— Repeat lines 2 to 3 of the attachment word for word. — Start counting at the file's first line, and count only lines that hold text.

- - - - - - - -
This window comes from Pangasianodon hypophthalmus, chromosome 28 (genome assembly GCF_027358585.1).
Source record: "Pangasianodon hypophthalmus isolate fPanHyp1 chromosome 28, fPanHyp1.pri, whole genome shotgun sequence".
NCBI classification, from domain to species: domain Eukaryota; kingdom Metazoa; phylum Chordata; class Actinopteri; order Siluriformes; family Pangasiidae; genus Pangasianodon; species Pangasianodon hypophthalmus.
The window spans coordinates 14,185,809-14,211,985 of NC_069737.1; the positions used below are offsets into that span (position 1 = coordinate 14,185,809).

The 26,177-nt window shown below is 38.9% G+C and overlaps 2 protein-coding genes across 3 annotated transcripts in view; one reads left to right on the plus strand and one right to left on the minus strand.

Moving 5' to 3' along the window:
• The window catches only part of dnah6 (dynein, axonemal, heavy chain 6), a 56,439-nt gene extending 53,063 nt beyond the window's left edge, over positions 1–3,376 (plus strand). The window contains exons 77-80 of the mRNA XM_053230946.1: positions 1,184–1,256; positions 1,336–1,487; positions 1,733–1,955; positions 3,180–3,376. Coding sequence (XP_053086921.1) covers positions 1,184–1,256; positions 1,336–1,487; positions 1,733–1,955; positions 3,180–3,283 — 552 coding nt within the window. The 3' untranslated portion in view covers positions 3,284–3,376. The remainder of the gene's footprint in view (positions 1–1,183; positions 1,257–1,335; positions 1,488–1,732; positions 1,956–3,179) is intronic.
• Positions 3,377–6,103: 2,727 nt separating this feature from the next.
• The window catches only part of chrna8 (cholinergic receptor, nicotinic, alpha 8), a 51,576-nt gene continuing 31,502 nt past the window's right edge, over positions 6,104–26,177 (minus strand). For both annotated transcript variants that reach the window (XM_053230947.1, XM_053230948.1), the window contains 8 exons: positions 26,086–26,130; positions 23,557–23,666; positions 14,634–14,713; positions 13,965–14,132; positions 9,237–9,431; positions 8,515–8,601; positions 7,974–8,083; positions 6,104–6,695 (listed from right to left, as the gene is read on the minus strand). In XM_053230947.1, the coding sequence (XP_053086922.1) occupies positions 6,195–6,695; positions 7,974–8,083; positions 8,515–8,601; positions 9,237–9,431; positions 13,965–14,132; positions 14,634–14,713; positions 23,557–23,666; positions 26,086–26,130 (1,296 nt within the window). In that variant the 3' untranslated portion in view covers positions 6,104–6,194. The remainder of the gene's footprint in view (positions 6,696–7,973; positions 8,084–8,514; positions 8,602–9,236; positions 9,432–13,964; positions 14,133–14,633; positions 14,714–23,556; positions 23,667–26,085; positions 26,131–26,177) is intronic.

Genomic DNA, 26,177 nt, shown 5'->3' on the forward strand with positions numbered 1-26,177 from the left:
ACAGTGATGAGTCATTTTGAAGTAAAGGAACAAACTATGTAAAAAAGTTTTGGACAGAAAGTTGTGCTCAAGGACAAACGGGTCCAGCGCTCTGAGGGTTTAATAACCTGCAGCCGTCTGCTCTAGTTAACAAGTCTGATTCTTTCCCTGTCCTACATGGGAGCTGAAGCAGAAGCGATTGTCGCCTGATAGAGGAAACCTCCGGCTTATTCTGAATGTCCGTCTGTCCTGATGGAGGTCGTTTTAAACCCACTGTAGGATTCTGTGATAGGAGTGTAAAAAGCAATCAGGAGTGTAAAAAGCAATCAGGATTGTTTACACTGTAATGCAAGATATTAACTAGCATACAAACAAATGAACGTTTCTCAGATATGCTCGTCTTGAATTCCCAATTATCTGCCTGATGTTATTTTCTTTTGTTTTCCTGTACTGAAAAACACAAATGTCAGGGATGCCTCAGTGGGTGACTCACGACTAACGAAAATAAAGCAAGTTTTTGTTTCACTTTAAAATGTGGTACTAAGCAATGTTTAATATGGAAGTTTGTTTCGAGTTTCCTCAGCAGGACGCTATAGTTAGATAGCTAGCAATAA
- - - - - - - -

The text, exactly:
Source record: "Pangasianodon hypophthalmus isolate fPanHyp1 chromosome 28, fPanHyp1.pri, whole genome shotgun sequence".
NCBI classification, from domain to species: domain Eukaryota; kingdom Metazoa; phylum Chordata; class Actinopteri; order Siluriformes; family Pangasiidae; genus Pangasianodon; species Pangasianodon hypophthalmus.